I have always been fascinated by the moments and spaces where the human psyche meets the natural world and experiences wonder. My goal is to explore that space, and to make it accessible to others through glass art, sculpture, and interactive art installations.
That is why so many of my pieces are tactile or involve participation. I want people to interact with them and explore whatever range of feeling, thought, or emotion that the experience may bring. Inspiration can come from many sources, but I most often find myself drawing from nature, geometric design, archaeology and traditional motifs that have proven universal across different times and cultures.
Interactive Art FAQ
Starting in the 2015 exhibit year, and continuing annually since then, I have taken advantage of my space in the Sawdust Festival to create interactive exhibits, doing all construction myself by hand. My goal is to take high-concept art that only exists in museums or exclusive galleries/exhibits and recreate it in a form and place that is accessible to everyone. I do extensive research on art installations all over the world, break down the concept of an installation I find interesting, and then recreate it in a form that is affordable, engaging for our visitors, and will fit within a space of less than 5 feet by 5 feet so that it can be displayed alongside my other artwork within the confines of a Sawdust Festival booth.
For the past three years, the main theme of my interactive exhibits is to build a participatory experience that uses simple construction to provide visitors with not only a fun and memorable experience, but also engage their curiosity about scientific principles (mostly featuring simple physics) and the analog principles behind many things that they may take for granted in a digital world. All of the installations described below were completed with a materials budget of less than $300 each and built strongly enough to survive interactive use by over 200 visitors per day over a 65-day period.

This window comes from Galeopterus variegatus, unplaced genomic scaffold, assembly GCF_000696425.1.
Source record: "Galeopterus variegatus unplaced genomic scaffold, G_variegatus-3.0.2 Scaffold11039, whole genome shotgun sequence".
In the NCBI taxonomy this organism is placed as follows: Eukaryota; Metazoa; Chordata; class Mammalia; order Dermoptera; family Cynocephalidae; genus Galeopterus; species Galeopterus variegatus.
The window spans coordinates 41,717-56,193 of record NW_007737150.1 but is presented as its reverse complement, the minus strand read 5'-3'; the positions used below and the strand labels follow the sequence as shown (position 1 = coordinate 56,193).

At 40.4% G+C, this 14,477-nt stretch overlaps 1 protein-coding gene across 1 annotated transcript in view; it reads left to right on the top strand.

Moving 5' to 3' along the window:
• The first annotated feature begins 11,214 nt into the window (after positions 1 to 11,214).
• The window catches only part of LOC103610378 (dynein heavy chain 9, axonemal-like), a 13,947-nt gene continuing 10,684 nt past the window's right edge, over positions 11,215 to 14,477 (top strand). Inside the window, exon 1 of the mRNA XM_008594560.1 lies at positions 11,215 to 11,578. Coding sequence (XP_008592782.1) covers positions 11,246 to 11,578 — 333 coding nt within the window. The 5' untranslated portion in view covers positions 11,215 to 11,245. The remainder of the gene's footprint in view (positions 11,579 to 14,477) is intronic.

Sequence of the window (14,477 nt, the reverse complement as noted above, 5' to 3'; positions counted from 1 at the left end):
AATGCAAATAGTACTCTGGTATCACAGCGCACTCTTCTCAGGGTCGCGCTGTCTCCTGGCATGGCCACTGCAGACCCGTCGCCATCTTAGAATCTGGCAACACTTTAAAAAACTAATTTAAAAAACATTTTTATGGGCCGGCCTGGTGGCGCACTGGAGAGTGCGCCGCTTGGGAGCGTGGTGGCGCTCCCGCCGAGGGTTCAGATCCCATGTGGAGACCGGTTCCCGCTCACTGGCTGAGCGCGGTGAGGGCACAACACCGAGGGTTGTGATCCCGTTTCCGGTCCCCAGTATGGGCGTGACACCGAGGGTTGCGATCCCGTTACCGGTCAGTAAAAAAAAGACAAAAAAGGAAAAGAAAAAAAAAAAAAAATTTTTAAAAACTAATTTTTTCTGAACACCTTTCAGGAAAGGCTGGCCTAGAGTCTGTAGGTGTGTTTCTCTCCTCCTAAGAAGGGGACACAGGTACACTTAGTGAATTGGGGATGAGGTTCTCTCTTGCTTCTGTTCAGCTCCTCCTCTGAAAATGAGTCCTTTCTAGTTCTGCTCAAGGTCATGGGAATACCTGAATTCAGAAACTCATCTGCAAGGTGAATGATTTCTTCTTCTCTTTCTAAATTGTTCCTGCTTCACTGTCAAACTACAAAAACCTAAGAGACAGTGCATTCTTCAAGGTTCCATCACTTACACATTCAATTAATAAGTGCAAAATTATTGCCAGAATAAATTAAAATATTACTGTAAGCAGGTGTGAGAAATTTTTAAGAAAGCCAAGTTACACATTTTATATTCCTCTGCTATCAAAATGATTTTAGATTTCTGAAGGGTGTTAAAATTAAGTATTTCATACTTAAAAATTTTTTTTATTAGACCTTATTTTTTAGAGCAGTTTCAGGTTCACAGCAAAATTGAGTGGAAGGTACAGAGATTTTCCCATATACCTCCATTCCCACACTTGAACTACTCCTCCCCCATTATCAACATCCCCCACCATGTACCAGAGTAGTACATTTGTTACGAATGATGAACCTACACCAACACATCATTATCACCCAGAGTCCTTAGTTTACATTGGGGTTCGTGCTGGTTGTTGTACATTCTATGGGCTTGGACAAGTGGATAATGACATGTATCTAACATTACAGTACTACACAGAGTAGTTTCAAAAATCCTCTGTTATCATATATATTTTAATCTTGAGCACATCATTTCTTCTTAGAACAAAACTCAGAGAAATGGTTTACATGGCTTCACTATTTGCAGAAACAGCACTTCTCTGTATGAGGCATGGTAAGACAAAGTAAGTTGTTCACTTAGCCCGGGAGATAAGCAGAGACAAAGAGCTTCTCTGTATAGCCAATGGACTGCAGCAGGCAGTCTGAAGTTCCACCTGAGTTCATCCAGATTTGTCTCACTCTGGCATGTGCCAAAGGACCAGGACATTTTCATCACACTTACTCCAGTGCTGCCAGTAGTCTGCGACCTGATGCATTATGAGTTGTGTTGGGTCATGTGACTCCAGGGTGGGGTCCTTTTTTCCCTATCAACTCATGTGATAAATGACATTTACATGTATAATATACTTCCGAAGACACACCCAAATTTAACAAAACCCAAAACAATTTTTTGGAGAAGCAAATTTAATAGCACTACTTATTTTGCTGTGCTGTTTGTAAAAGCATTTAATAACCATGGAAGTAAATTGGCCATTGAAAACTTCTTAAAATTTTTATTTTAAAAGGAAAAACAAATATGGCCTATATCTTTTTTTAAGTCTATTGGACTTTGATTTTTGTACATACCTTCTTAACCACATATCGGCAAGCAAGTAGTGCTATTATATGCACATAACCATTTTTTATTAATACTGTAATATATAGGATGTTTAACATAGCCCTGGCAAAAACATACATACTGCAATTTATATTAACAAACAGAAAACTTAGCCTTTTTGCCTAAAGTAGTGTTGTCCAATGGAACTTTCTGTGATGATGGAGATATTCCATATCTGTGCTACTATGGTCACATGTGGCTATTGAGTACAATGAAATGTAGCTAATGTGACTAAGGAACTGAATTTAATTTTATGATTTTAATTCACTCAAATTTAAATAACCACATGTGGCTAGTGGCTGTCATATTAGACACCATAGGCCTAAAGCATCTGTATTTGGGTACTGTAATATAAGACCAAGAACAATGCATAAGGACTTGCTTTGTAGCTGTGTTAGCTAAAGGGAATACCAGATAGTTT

Glass Art FAQ
So why glass carving?
I am often asked how I decided to specialize in the craft of carving and painting glass. It all started when a neighbor who was a master in the technique was kind enough to allow me into her studio. The more I learned about carving glass, the more I fell in love with both the process and with the beauty of the things that I could create. In time, I built my own studio, and have been doing this ever since.
So what is glass carving?
Cold-process glass work is a highly precise, labor-intensive, and detail oriented craft . Etching the glass is done through a slow process of erosion, using a sandblaster. As more glass is removed, the design is transformed from a simple surface etching to a deep and tactile carving. Each artwork requires careful design and precise masking to protect those parts of the glass that will not be carved. Only then can the etching begin.
During the carving process, each piece may require one, five, or even twenty different stages of blasting, depending on the complexity of the design. The deeper the carving, the longer it takes. Once the carving is complete, some of the artworks are left in a frosted sandblast finish, while others are then carefully painted. To color the glass, I add layers of vibrant translucent paint using an airbrush and then seal the work with a uv-resistant clear-coat finish.
Thank you so much for visiting this site. I hope you like what you see.